Pretrial Confinement in the MilitaryNovember 11, 2019
Pretrial confinement in the military is exactly what it sounds like; a Servicemember is put in confinement (jail) while they are pending a Court-Martial. It can be devastating for the Servicemember in question. Most installations do not have jails; therefore, Servicemembers often stay at the local jails in the town near the base. Some of these facilities are not well taken care of and can be very challenging environments. Furthermore, being in pretrial confinement makes it harder for a Servicemember to prepare for trial. Pretrial confinement in the military also cuts off accused Servicemembers from their support group. JAG prosecutors know this and will often use pretrial confinement to pressure an accused Servicemember into pleading guilty when they otherwise would not have.
For the overwhelming majority of Courts-Martial, the Servicemember accused will NOT be in pretrial confinement. However, the military does have a mechanism to put a Servicemember in confinement before a Court-Martial.
For pretrial confinement to even be on the table there must be a pending Court-Martial. I have heard Commanders/First Sergeants threaten pretrial confinement with no pending Court-Martial. That is improper and not allowed. Charges must have already been preferred or about to be preferred. If this is not the case, a Servicemember should be immediately released.
If there are charges preferred or about to be preferred, a Servicemember can be ordered into pretrial confinement. This can be done by a commanding officer of the Servicemember in question or any commissioned officer (for enlisted personnel only). In order for a Servicemember to be put into pretrial confinement, the following conditions must be found by the ordering officer:
1) There is probable cause to believe that an offense under the UCMJ has been committed;
2) There is probable cause to believe that the Servicemember in confinement committed said offense;
3) It is reasonably foreseeable that, without pre-trial confinement, the Servicemember will either not appear at trial/pre-trial hearings OR that the Servicemember will engage in serious criminal misconduct; and,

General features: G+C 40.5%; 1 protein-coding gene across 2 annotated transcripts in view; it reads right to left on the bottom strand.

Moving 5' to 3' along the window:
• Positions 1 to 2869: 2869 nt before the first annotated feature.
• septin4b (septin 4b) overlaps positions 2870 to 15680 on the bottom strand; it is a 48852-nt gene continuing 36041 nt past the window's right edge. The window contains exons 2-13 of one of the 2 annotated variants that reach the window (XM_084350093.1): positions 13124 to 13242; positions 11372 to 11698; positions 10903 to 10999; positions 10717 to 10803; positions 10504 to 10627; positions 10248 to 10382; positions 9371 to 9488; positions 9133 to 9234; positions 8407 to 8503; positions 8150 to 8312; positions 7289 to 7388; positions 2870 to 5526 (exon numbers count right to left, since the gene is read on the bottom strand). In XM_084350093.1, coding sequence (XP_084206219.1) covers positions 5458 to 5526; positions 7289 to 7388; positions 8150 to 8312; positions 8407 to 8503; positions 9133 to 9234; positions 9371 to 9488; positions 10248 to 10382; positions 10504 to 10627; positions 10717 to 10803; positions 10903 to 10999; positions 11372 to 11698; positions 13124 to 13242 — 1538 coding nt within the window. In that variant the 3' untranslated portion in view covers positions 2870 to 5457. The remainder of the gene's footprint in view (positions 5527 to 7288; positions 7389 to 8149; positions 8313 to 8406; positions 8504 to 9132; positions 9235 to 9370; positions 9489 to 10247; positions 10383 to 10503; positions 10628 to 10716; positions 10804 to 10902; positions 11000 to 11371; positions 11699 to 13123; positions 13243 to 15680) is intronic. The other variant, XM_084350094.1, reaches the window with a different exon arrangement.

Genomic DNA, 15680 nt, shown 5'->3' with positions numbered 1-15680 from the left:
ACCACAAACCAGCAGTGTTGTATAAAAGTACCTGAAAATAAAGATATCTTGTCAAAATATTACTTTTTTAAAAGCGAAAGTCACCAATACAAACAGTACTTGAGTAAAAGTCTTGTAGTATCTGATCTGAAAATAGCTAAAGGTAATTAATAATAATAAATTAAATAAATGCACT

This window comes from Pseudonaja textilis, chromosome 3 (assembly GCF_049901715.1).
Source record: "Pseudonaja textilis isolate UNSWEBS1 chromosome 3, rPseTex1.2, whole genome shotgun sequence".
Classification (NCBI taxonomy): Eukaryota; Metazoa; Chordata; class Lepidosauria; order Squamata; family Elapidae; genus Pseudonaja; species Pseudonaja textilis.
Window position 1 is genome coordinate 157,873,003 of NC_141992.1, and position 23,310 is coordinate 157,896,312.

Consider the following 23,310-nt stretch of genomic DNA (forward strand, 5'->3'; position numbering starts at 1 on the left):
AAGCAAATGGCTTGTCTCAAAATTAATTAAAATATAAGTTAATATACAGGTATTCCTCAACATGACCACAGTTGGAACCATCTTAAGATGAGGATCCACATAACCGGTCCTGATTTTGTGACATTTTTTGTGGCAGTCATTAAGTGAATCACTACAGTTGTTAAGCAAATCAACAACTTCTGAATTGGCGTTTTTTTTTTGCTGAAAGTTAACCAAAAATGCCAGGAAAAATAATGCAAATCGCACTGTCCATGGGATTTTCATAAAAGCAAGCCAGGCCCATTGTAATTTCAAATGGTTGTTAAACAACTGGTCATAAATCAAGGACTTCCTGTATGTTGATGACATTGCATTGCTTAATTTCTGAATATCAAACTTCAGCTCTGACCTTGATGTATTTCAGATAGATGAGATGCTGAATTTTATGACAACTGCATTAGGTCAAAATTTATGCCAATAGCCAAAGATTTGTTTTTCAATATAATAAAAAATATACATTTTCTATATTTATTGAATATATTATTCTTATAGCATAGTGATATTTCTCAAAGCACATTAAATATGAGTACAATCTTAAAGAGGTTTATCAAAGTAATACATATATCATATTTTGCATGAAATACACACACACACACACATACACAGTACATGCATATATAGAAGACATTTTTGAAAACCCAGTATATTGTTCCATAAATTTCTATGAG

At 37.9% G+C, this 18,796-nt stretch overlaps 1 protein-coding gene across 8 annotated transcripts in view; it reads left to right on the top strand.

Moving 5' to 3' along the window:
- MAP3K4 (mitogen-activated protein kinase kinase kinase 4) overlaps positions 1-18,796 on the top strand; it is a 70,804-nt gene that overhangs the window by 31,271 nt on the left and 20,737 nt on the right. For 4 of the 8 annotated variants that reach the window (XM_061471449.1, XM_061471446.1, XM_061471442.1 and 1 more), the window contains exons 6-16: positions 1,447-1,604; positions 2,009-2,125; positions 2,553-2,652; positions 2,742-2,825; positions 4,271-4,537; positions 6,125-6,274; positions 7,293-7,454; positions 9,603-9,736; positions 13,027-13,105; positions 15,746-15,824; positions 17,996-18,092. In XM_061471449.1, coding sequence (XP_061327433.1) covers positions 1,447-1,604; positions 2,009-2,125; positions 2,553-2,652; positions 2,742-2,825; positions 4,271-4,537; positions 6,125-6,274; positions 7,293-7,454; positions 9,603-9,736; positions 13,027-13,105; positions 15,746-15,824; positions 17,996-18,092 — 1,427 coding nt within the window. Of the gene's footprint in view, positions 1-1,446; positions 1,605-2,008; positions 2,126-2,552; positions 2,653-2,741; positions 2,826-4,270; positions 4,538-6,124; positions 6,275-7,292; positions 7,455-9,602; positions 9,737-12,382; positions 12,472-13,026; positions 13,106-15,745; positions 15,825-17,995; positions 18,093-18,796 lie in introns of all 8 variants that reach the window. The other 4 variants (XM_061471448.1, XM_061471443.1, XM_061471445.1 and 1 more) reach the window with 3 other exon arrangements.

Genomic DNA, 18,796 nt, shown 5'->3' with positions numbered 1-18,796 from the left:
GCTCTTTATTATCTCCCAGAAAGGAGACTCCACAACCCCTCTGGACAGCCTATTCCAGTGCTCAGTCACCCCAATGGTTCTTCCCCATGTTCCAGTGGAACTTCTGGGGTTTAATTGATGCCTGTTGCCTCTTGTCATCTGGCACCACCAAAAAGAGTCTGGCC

4) Lesser forms of restraint are inadequate (i.e. restrictions on liberty)
Usually, the officer ordering confinement will write a memorandum detailing the above findings. Within 48 hours a “neutral and detached officer” is required conduct a review of the Servicemember’s confinement. Generally, the Command selects a staff officer in the same unit to conduct this review. It is primarily a “check the box” review and I have never seen it result in the Servicemember being released from confinement. Within 72 hours, the Commanding officer conducts another review. Again, this is usually a “check the box” review and I have never seen it result in relief for the Servicemember.
The first meaningful review comes at the 7-day mark. A JAG conducts this review. While this JAG is not a prosecutor, he/she usually works very closely with the prosecutors. The Servicemember in question will be present at this review with his/her attorney. A prosecutor will be present as well. If the Servicemember is represented by an effective attorney, it is common for him/her to be released at this hearing. If a Servicemember is released, they report back to their unit while pending trial; however, if he/she commits subsequent qualifying misconduct, he/she can be ordered back into confinement.
If a Servicemember is not released at the 7-day review, he/she will likely be in confinement until trial. However, once the charges are referred to the Court, the military judge can conduct a review of the confinement and order release if warranted.
All time served in pretrial confinement will be credited towards whatever sentence a Servicemember gets at trial (if any). For example, if a Servicemember serves 100 days in confinement before trial and is only ultimately sentenced to 90 days in jail, they will go back to their unit immediately after the trial is over. Additionally, if the jail has especially terrible conditions, a Servicemember can be awarded more than day for day credit.
If a Servicemember has been ordered into pretrial confinement, representation by an experienced military lawyer becomes even more important. Effective advocacy to get a Servicemember out of pretrial confinement can make or break a case.
This article was written by Attorney Matthew Barry